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Cortisol: How It Governs Our Lives

Can the stress hormone cortisol be regulated and can its secretion be directed for the benefit of your life?

The Benefits of Stress Hormones

The main stress hormones are cortisol, adrenaline and insulin. The hormones help the body adapt to difficult, emotionally charged, dangerous and other unusual, atypical conditions. With a surge of adrenaline, the body mobilizes, and cortisol stimulates energy production. Insulin is responsible for the absorption of glucose, which is actively released into the bloodstream.

How Cortisol Works

Cortisol is responsible for accumulating our resources so that the body has the strength to “hit or run.” The hormone breaks down muscle tissue protein to provide glucose to the brain – it’s the only way to support the body’s energy-intensive processes in a situation of acute stress, such as:

  • Activation of brain activity.
  • Normalization of blood pressure.
  • Muscle tone and tension.


Another function of cortisol is to inhibit the response of internal organ cells to insulin to prevent them from “burning out” from excess fuel and to redirect glucose to the brain to activate mental activity.

The Paradox of Stress Hormones

Stress hormones can both protect and destroy our bodies, depending on when and in what amounts they are produced. If we face a serious threat, if we are preparing for an exam, a tournament at Woo Casino, or a sports competition, or if our body is fighting an infection or the consequences of surgery, there is a sudden release of hormones that help us. But these same hormones, which are synthesized in small amounts, such as lack of sleep or overwork, are extremely detrimental to the health of the entire body.

Acute or Situational Stress and Cortisol

Short-term stress can be useful; it mobilizes and energizes you thanks to the action of cortisol and adrenaline.


Acute stress, such as an infection, is perceived by the body as a threat, so we immediately start producing large amounts of the hormone, our body copes with the disease. When the threat is over, cortisol production stops and the body’s parasympathetic system, responsible for restoring resources, is activated. Chronic stress dulls the body’s defenses and depletes it.


The constant presence of cortisol in the blood disrupts the body’s functional systems. The departments of our body associated with reproduction, relaxation and recovery are affected. This is why constant exposure to stress decreases libido, deteriorates the skin, and causes nervousness and irritability. Prolonged presence of cortisol in the blood leads to an accumulation of fat in the waist area, osteoporosis, immune system suppression, lethargy, the onset of metabolic syndrome, when resistance to insulin increases, the occurrence of diabetes and heart disease.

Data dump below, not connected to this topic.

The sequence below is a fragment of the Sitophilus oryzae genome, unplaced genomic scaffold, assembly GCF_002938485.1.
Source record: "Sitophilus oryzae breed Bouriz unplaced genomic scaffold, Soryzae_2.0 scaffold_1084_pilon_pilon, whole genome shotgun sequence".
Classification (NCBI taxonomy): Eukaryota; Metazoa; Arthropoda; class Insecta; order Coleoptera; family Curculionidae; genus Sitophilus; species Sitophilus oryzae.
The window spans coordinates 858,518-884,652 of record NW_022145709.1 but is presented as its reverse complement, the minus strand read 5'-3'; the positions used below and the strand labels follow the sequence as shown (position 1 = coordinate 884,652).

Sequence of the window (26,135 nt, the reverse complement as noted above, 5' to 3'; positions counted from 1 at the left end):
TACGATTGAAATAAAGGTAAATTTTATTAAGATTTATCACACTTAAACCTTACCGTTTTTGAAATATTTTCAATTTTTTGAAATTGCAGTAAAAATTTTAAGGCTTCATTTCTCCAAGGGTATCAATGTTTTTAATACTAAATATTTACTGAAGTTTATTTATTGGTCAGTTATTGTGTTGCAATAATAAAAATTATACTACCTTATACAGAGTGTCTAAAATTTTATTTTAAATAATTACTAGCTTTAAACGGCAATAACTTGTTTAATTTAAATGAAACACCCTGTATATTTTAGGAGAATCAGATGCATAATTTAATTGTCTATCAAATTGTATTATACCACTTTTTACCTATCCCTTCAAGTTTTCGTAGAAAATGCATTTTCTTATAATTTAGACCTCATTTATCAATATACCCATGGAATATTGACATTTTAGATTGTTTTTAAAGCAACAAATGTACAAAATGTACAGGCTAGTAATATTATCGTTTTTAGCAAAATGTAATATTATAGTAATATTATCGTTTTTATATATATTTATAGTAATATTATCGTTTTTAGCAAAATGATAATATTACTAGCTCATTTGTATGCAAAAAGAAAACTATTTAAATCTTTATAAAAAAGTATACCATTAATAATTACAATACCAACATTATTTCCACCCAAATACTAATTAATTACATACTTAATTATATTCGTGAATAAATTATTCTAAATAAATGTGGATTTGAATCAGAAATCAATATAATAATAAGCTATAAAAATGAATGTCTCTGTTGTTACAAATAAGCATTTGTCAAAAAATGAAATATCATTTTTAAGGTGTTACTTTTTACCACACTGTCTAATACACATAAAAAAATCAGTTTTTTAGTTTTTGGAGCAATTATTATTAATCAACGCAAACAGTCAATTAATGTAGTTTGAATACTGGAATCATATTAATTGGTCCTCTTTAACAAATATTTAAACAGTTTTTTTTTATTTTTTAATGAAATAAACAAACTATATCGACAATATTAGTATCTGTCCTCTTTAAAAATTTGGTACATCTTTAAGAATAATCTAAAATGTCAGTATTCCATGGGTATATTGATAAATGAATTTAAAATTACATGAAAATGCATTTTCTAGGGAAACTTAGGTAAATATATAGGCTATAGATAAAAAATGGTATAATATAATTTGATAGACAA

Cortisol is known for its ability to break down different types of tissue, including collagen, so the skin stops renewing itself, ages quickly, and becomes thin and dull.

Cortisol diagnostics


A normal adult produces 15 to 30 mg of the hormone cortisol per day. It’s the most difficult hormone to diagnose because its value varies greatly throughout the day. The maximum concentration is reached in the morning and the minimum in the evening.


It’s recommended to take the test several times, and only a doctor should interpret the result. Venous blood is taken for the analysis on an empty stomach strictly between 6 and 9 am.


Reducing cortisol levels in chronic stress will help:

  • Mindfulness practices and non-violent exercise. You can choose classes to your liking – meditation, yoga, muscle relaxation, tai chi, reading prayers, conscious breathing, visualization, the directed imagination method – all these techniques gently lead to a relaxation response and help the body not react to stressful situations.
  • Nutritional harmonization. Applying healthy eating habits is a big step toward getting rid of everyday stress.
  • Rhythm of life. If daily activities, work, sports and hobbies, eating and sleeping are done at the same time, the routine of habitual activities will act as an anti-stressor for the body.

What Foods Reduce Cortisol Levels in the Blood

Including these foods in the diet will help normalize blood sugar levels, increase dopamine levels and reduce anxiety:

  • Salmon – you should normally eat 180-200 g twice a week.
  • Bitter chocolate with minimal sugar content.
  • Green vegetables: broccoli, asparagus, Brussels sprouts.
  • Turkey.
  • Blueberries.


Six more ways to calm down and relieve stress:

  • Get outdoors more often.
  • Start a gratitude journal.
  • Limit your use of social media.
  • When eating, talking to friends and family, don’t look at TV or other gadgets.
  • Have a restorative spa day at least once a month.
  • Get enough sleep.
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